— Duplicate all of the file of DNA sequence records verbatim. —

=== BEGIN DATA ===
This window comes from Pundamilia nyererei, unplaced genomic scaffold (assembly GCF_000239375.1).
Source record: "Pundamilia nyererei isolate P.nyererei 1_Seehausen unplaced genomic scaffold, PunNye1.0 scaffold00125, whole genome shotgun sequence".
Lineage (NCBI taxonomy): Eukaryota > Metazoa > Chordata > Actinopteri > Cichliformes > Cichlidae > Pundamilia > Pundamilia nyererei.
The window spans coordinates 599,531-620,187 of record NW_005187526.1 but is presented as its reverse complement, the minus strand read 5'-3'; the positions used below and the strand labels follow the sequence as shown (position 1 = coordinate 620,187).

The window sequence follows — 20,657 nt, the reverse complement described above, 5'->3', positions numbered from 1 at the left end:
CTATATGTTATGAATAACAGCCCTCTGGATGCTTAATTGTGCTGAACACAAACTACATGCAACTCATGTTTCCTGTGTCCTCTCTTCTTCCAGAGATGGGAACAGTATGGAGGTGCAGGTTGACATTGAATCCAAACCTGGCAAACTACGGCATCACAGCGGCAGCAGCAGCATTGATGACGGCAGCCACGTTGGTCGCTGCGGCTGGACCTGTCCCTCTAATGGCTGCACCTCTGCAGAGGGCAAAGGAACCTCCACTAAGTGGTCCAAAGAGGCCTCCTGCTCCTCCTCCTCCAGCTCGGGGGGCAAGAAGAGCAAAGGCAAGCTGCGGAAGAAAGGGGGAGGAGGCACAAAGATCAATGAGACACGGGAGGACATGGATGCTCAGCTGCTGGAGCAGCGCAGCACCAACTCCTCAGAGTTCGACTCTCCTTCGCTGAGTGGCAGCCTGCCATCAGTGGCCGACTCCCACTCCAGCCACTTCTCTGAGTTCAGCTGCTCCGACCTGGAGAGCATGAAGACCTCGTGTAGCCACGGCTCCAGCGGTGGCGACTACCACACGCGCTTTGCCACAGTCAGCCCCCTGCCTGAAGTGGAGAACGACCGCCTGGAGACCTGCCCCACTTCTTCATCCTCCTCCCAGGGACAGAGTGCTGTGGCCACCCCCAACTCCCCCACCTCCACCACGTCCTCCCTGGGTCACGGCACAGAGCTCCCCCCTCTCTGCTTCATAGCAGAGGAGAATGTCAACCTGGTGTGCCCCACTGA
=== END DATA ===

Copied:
This window comes from Pundamilia nyererei, unplaced genomic scaffold (assembly GCF_000239375.1).
Source record: "Pundamilia nyererei isolate P.nyererei 1_Seehausen unplaced genomic scaffold, PunNye1.0 scaffold00125, whole genome shotgun sequence".
Lineage (NCBI taxonomy): Eukaryota > Metazoa > Chordata > Actinopteri > Cichliformes > Cichlidae > Pundamilia > Pundamilia nyererei.
The window spans coordinates 599,531-620,187 of record NW_005187526.1 but is presented as its reverse complement, the minus strand read 5'-3'; the positions used below and the strand labels follow the sequence as shown (position 1 = coordinate 620,187).

The window sequence follows — 20,657 nt, the reverse complement described above, 5'->3', positions numbered from 1 at the left end:
CTATATGTTATGAATAACAGCCCTCTGGATGCTTAATTGTGCTGAACACAAACTACATGCAACTCATGTTTCCTGTGTCCTCTCTTCTTCCAGAGATGGGAACAGTATGGAGGTGCAGGTTGACATTGAATCCAAACCTGGCAAACTACGGCATCACAGCGGCAGCAGCAGCATTGATGACGGCAGCCACGTTGGTCGCTGCGGCTGGACCTGTCCCTCTAATGGCTGCACCTCTGCAGAGGGCAAAGGAACCTCCACTAAGTGGTCCAAAGAGGCCTCCTGCTCCTCCTCCTCCAGCTCGGGGGGCAAGAAGAGCAAAGGCAAGCTGCGGAAGAAAGGGGGAGGAGGCACAAAGATCAATGAGACACGGGAGGACATGGATGCTCAGCTGCTGGAGCAGCGCAGCACCAACTCCTCAGAGTTCGACTCTCCTTCGCTGAGTGGCAGCCTGCCATCAGTGGCCGACTCCCACTCCAGCCACTTCTCTGAGTTCAGCTGCTCCGACCTGGAGAGCATGAAGACCTCGTGTAGCCACGGCTCCAGCGGTGGCGACTACCACACGCGCTTTGCCACAGTCAGCCCCCTGCCTGAAGTGGAGAACGACCGCCTGGAGACCTGCCCCACTTCTTCATCCTCCTCCCAGGGACAGAGTGCTGTGGCCACCCCCAACTCCCCCACCTCCACCACGTCCTCCCTGGGTCACGGCACAGAGCTCCCCCCTCTCTGCTTCATAGCAGAGGAGAATGTCAACCTGGTGTGCCCCACTGA